Chair: Charles A. Bouman, Purdue University, USA
Wen Gao, Purdue University (U.S.A.)
Yibin Zheng, Purdue University (U.S.A.)
Peter C. Doerschuk, Purdue University (U.S.A.)
We describe measurements, models, and algorithms for several signal reconstruction problems arising in the structural biophysics of so-called spherical viruses.
Saad J. Saleh, Shell E&P Technology Company (U.S.A.)
Gary L. Syverson, Shell Continental Companies (U.S.A.)
In this paper, we give a brief overview of the problem of modeling the near-surface rock layers, which are often responsible for causing significant distortions of the travel times of seismic waves used for oil and gas exploration. The modeling scheme is a nonlinear inverse problem. In addition to the theoretical overview, we show practical results from a west Texas seismic survey obtained using the popular generalized linear inversion method for solving the modeling problem.
Timothy J. Schulz, Michigan Technological University (U.S.A.)
In this paper a nonlinear model is presented for the problem of space-object imaging through atmospheric turbulence, and a nonlinear method is discussed for forming fine-resolution images from blurred telescope data. Results from real telescope data are also presented.
Michael J. Gerry, The Ohio State University (U.S.A.)
Lee C. Potter, The Ohio State University (U.S.A.)
Randolph L. Moses, The Ohio State University (U.S.A.)
Michael A. Koets, The Ohio State University (U.S.A.)
We present a parametric model to describe radar scattering of man-made objects from synthetic aperture radar (SAR) measurements. The model is developed for high frequency scattering of objects in the frequency-angle domain, and transformed into the image domain for parameter estimation. The image-domain model is applied to SAR image segments to extract a geometrically relevant parametric description of dominant scattering behavior. The estimated parameters provide a concise description of the measured scattering, and has applications in object recognition and data compression.
Kenneth M. Hanson, Los Alamos National Laboratory (U.S.A.)
Gregory S. Cunningham, Los Alamos National Laboratory (U.S.A.)
Suhail S. Saquib, Los Alamos National Laboratory (U.S.A.)
Experimental data often can only be interpreted by means of a computational simulation that approximately models the physical situation. We will discuss techniques that facilitate application to complex, large-scale simulations of the standard approach to inversion in which gradient-based optimization is used to find the parameters that best match the data. The fundamental enabling techniques are adjoint differentiation to efficiently compute the gradient of an objective function with respect to all the variables of a simulation and relatively new gradient-based optimization algorithms. These techniques will be illustrated through the simulation of the time-dependent diffusion of infrared light through tissue, which has been used to perform optical tomography . The techniques discussed have a wide range of applicability to modeling including the optimization of models to achieve a desired design goal.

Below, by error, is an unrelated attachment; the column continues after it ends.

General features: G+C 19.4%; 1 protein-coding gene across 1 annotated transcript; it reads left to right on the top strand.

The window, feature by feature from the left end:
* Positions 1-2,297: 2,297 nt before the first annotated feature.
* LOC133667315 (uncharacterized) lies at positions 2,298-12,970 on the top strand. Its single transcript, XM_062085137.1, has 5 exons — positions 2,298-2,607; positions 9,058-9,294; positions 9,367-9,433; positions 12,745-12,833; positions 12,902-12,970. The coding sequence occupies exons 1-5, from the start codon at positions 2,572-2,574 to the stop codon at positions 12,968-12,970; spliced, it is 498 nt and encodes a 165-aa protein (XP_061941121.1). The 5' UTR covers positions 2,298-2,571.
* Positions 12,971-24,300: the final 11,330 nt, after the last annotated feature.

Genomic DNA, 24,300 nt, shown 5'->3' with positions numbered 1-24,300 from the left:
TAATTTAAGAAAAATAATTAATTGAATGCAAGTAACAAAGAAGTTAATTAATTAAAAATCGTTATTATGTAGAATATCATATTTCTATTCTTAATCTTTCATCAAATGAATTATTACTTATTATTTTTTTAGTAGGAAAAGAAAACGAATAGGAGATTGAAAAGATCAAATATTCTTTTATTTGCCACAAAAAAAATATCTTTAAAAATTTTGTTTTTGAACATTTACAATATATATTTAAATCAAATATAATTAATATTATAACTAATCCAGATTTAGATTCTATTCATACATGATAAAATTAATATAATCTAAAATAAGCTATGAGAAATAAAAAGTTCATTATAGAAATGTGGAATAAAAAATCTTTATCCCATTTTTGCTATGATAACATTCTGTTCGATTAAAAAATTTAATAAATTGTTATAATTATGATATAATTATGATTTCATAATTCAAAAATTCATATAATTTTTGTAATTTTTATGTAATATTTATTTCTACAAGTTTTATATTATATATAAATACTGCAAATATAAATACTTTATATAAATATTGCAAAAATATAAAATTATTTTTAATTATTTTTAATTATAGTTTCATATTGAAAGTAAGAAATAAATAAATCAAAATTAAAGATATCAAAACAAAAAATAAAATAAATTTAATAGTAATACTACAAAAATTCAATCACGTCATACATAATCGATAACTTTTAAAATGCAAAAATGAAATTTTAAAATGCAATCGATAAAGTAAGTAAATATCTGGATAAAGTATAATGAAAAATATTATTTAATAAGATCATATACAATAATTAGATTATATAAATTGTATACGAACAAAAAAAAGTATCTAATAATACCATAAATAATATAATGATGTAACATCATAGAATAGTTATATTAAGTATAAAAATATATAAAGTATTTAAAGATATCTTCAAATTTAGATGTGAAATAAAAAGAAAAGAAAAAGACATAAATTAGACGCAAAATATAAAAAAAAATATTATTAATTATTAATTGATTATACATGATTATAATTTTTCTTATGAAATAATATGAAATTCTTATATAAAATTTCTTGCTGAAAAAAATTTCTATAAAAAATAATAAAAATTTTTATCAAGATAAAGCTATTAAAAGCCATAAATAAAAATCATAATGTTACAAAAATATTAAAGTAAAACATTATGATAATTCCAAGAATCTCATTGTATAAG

Herve Carfantan, CNRS/Supélec/UPS (France)
Ali Mohammad-Djafari, CNRS/Supélec/UPS (France)
The Bayesian approach has been proven to give a common estimation structure to existing image reconstruction and restoration methods 11]. The goal of this paper is to investigate diffraction tomography in this framework. A regularized solution to this nonlinear inverse problem is defined as the maximum a posteriori estimate, introducing prior information on the object to be reconstructed. Two equivalent formulations of this definition axe proposed which lead to solution of a constrained or an unconstrained optimization problem. From this point of view, we propose a classification of existing methods for solving this problem and new orientations to compute the defined solution.
Alfred O. Hero III, University of Michigan (U.S.A.)
Robinson Piramuthum, University of Michigan (U.S.A.)
In  a methodology for incorporating extracted MRI anatomical boundary information into penalized likelihood (PL) ECT image reconstructions and tracer uptake estimation was proposed. This methodology used quadratic penalty based on Gibbs weights which enforced smoothness constraints everywhere in the image except across the MRI-extracted boundary of the ROI. When high quality estimates of the anatomical boundary are available and MRI and ECT images are perfectly registered, the performance of this method was shown to be very close to that attainable using ideal side information, i.e. noiseless anatomical boundary estimates. However when the variance of the MRI-extracted boundary estimates becomes significant this penalty function method performs poorly. We give a modified Gibbs penalty function implemented with a set of averaged Gibbs weights, where the averaging is performed with respect to a limiting form of the posterior distribution of the MRI boundary parameters.